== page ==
InfluxDB+Grafana persistence and graphing

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( ) #1

Store your openHAB item states in an InfluxDB time-series datastore and create highly customizable diagrams with Grafana. These diagrams can in return be included in your sitemap as images.

Following this guide, you will install InfluxDB and Grafana, make openHAB store data in an InfluxDB database, make Grafana fetch data from the InfluxDB database and draw diagrams. Finally you can include these diagrams in your openHAB sitemap.

Table of Content

Starting Point

This guide is based on and was last tested with the following components:

  • openHAB 2.0
  • On the same system or on a system in the same network
    • x64 Debian/Ubuntu derivative (called monitoring-host)
    • InfluxDB (v1.3.2)
    • Grafana (v4.4.3)

Installation on a Raspberry Pi is also possible, installation instructions are given here.

Installation inside a docker image is described here.

Attention rrd4j users: A script to transfer your existing data from rrd4j to InfluxDB (by @Dangar) can be found here:

InfluxDB Installation and Setup

Following the installation instructions, start by adding the InfluxData repository and installing InfluxDB on your monitoring-host.

After successful installation, let’s connect to the InfluxDB command line interface and create users and databases for our needs. You may alternatively also use the web frontend to do so, the steps are nearly the same. We will create one database for your openHAB installation and an admin, an openhab and a grafana user. The user openhab will only receive privileges for his database, the grafana user will only be allowed to read. Be sure to store your selected passwords.

You may skip the extra security steps for Authentication and Authorization, depending on the reachability of your monitoring-host. In this case, you only need to create the database.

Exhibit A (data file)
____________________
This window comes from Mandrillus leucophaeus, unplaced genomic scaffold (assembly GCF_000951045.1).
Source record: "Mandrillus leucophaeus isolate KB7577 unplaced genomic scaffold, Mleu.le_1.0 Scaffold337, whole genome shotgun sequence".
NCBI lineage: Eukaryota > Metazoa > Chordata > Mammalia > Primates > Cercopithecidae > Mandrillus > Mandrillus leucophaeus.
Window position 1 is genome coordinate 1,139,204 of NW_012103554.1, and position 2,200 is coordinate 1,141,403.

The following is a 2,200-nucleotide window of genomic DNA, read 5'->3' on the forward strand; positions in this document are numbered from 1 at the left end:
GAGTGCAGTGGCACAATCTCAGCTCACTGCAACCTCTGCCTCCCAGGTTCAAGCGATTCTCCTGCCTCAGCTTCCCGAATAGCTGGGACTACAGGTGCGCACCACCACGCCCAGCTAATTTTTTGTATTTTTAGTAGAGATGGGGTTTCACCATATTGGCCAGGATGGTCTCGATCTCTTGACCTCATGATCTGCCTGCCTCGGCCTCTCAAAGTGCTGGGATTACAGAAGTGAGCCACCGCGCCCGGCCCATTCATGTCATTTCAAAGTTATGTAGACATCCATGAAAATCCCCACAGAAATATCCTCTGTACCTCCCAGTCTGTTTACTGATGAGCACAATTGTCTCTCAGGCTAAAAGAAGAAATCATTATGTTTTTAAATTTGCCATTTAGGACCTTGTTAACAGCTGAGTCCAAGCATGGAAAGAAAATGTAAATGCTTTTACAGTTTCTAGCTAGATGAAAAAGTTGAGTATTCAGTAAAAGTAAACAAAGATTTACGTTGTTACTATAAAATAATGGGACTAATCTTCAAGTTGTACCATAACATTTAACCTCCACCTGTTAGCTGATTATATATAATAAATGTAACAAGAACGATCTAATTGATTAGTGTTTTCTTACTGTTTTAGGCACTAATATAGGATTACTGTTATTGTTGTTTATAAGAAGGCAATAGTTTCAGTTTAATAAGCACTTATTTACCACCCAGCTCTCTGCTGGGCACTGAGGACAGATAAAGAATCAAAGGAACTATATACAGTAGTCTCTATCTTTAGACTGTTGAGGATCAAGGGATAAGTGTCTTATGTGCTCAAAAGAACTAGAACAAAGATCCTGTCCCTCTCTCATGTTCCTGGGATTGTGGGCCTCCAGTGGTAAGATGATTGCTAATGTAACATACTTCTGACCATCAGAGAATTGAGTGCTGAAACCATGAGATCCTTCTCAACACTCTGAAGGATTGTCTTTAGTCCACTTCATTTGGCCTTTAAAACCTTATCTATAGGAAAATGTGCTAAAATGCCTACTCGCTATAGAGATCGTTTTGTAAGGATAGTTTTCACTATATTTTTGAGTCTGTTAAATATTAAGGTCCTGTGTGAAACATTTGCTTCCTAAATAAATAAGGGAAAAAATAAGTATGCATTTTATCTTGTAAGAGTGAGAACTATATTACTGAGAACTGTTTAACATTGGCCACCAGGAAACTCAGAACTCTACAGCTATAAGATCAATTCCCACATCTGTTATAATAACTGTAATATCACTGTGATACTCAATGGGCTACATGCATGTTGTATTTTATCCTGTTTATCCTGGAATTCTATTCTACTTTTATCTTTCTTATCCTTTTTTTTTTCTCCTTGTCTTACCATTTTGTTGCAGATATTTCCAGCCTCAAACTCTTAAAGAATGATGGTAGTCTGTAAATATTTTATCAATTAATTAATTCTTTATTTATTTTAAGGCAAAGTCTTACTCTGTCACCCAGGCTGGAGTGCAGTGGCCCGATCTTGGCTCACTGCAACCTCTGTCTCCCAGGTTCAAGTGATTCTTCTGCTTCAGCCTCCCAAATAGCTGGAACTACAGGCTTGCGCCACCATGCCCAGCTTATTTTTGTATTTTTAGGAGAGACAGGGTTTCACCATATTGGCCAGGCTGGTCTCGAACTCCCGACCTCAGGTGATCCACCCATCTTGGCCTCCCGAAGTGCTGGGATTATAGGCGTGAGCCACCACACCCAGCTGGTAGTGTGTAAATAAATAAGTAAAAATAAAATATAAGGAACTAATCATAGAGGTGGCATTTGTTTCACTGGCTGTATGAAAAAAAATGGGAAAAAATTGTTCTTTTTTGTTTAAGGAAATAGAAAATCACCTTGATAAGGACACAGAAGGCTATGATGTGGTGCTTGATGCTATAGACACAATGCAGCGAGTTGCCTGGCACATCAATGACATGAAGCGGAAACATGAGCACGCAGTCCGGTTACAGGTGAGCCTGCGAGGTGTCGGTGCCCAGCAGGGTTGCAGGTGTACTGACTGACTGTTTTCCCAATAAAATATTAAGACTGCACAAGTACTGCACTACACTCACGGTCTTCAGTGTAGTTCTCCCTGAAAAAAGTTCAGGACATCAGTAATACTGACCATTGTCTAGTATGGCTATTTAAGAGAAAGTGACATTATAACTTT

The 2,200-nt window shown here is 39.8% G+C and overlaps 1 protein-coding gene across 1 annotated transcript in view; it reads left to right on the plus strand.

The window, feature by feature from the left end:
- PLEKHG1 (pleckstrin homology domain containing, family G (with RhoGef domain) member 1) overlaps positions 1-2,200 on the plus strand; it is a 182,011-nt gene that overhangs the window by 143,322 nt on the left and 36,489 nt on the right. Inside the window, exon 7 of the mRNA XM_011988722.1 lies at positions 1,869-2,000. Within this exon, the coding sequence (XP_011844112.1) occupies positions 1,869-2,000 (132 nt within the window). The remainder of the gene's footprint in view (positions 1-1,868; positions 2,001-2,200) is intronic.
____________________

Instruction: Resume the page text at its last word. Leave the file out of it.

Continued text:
$ influx
Connected to http://localhost:8086 version 0.13
InfluxDB shell version: 0.13
> CREATE DATABASE openhab_db
> CREATE USER openhab WITH PASSWORD 'AnotherSuperbPassword456-'
> CREATE USER grafana WITH PASSWORD 'PleaseLetMeRead789?'
> GRANT ALL ON openhab_db TO openhab
> GRANT READ ON openhab_db TO grafana
> exit

Additional CLI commands can be found in the InfluxDB documentation.

Enable authentication in the [http] section of the configuration file /etc/influxdb/influxdb.conf:

enabled = true  
bind-address = ":8086"      # change to a specific interface if needed 
auth-enabled = true         # will enforce authentication

Finally, restart the InfluxDB service: sudo systemctl restart influxdb.service.

The CLI interface will now also ask for authentication:

influx -username admin -password SuperSecretPassword123+ -host localhost

If you ran into any problems, please refer to the InfluxDB documentation and use google to find more in-detail tutorials.

This is a good time to start injecting data into your InfluxDB for later testing with Grafana. I’ve provided a small Python script here. If you are not familiar with Python, please have a look at a short tutorial, e.g. this one. Configure and execute the script on your openHAB host to get a sine wave data series stored in the database.

Grafana Installation and Setup

Follow the installation instructions, to install Grafana on your monitoring-host.

After successful installation you should be able to reach the Grafana dashboard at http://monitoring-host:3000 with the default login admin:admin - be sure to change the password now!